Published: 15 November 2021

18 November is European Antibiotic Awareness Day

Antibiotics can cause more harm than good if taken unnecessarily. Take care of yourself and learn to treat common illnesses that do not require antibiotics use.

European Antibiotic Awareness Day (EAAD) is an annual event to remind everyone how valuable antibiotics are and how important it is that we only use them when we need them. EAAD also remind us to keep up to date with antibiotic resistance.

What is antibiotic resistance?

Everyday, antibiotic resistance is making people suffer more and die younger than they need to. When we use antibiotics to treat illnesses caused by bugs most of the bugs will die, but a few bugs that are a little bit different, can survive and then multiply. The surviving bugs are referred to as ‘superbugs’, they are able to block the antibiotic which makes them resistant to antibiotics. Due to an overuse of antibiotics, these resistant superbug numbers are increasing in people, in animals and the environment (water and soil). This is concerning for vulnerable groups in society, such as older people.

Antibiotics and viral infections such as COVID-19

Antibiotics can cause more harm than good; they should be used only as prescribed and when needed.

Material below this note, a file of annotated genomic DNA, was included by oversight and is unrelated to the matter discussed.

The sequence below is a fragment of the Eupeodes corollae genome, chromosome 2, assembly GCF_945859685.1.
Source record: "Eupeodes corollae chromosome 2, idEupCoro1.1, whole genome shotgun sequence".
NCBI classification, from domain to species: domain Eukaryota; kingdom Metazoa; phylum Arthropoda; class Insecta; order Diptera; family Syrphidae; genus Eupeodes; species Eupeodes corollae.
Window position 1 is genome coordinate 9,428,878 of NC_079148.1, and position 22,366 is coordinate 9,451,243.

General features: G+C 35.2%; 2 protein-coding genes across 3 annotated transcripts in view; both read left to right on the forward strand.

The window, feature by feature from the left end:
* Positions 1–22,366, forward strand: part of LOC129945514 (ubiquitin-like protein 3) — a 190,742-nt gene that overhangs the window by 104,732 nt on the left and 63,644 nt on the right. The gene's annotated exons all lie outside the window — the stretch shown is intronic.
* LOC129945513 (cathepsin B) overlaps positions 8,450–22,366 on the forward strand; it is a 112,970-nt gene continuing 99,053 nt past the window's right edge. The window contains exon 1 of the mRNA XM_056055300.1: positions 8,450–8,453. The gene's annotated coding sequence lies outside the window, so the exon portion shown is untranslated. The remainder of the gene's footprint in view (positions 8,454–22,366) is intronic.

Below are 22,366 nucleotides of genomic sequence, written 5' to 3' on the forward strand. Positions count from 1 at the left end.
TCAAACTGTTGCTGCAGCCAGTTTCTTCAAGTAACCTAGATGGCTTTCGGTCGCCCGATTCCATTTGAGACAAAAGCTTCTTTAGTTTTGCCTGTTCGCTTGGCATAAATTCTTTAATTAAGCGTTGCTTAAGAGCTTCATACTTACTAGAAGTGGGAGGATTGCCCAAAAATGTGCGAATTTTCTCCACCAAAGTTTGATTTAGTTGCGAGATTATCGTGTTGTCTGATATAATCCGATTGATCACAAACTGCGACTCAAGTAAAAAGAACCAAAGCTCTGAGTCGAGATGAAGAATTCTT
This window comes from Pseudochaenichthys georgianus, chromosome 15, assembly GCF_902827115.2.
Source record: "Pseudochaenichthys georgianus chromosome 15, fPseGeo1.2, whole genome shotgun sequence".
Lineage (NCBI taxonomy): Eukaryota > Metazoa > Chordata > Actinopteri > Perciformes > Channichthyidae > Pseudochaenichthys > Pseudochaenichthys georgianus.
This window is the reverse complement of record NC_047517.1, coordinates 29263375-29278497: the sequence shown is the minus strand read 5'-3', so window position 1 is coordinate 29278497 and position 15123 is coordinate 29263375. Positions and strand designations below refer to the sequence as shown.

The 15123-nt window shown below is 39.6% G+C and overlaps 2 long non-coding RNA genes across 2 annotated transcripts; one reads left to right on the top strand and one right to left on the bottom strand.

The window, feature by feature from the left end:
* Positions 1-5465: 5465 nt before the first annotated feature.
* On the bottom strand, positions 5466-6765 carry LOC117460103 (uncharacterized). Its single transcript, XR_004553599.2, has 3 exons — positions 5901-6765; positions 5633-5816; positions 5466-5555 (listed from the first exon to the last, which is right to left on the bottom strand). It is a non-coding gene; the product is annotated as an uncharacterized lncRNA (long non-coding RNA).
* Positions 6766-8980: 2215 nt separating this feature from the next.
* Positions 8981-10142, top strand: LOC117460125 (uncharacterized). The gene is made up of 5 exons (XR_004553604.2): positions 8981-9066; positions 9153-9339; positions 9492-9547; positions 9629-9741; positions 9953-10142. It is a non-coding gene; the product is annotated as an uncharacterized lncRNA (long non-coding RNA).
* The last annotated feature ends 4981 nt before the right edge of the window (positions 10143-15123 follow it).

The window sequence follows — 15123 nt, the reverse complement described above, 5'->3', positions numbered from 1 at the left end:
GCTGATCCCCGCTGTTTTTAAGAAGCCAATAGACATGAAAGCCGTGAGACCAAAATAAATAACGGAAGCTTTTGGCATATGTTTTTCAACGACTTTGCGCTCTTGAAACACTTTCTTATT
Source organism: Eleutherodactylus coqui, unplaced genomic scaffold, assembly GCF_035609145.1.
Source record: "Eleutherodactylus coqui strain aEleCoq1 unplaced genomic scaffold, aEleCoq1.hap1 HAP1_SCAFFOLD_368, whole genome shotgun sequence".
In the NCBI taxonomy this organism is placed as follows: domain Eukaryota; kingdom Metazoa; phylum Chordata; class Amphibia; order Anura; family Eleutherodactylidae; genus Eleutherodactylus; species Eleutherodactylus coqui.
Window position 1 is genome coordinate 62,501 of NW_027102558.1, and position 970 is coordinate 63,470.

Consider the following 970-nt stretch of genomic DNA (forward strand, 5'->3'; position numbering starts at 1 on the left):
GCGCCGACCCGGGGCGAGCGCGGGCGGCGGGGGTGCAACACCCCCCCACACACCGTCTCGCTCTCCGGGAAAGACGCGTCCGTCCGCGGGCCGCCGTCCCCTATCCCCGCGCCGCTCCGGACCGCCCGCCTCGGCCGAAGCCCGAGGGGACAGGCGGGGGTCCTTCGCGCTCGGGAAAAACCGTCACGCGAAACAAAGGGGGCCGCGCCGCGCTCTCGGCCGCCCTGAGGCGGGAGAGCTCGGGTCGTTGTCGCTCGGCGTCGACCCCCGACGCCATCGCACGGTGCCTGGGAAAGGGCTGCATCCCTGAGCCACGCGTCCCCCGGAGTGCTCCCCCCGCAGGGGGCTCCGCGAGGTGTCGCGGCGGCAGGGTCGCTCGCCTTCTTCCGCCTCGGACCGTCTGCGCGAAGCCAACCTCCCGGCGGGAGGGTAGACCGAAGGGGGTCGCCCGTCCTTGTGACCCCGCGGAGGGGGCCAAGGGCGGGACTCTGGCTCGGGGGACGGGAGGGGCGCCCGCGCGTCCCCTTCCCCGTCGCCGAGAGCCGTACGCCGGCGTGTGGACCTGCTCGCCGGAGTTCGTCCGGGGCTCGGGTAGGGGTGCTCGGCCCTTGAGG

• Antibiotics don’t work for viral illnesses including COVID-19, colds or flu. If you have a cold or flu, visit for advice on how to help yourself get better and ask your doctor for advice if you are concerned. If you have symptoms of COVID-19 please ring your GP.
  • Antibiotics should be taken exactly as prescribed - at the right time and for the right duration.
  • Never share antibiotics or take them without a prescription.

Antibiotic Resistance -what can you do as a healthcare specialist?

Watch: Dr. Colm Henry discusses the importance of Antimicrobial Resistance (AMR)

Watch: Dr. Colm Henry, Chief Clinical Officer in the HSE discusses European Antibiotic Awareness Day 

Watch: How to take your antibiotic

What can we do to prevent the overuse of antibiotics going forward?


In many cases, the preferred antibiotic is NO antibiotic.  If you are a prescriber please ensure you are familiar with the most appropriate antibiotic to use, the correct length of time and do not use broad-spectrum antibiotics unless they are advised. If you are based in an acute hospital you may have specific prescribing guidelines for use locally.

For guidance and information for prescribers visit

Caring for yourself or your family

Information for patients on getting better without antibiotics is available on the HSE website

More information

Support the campaign online using #KeepAntiboticsWorking.

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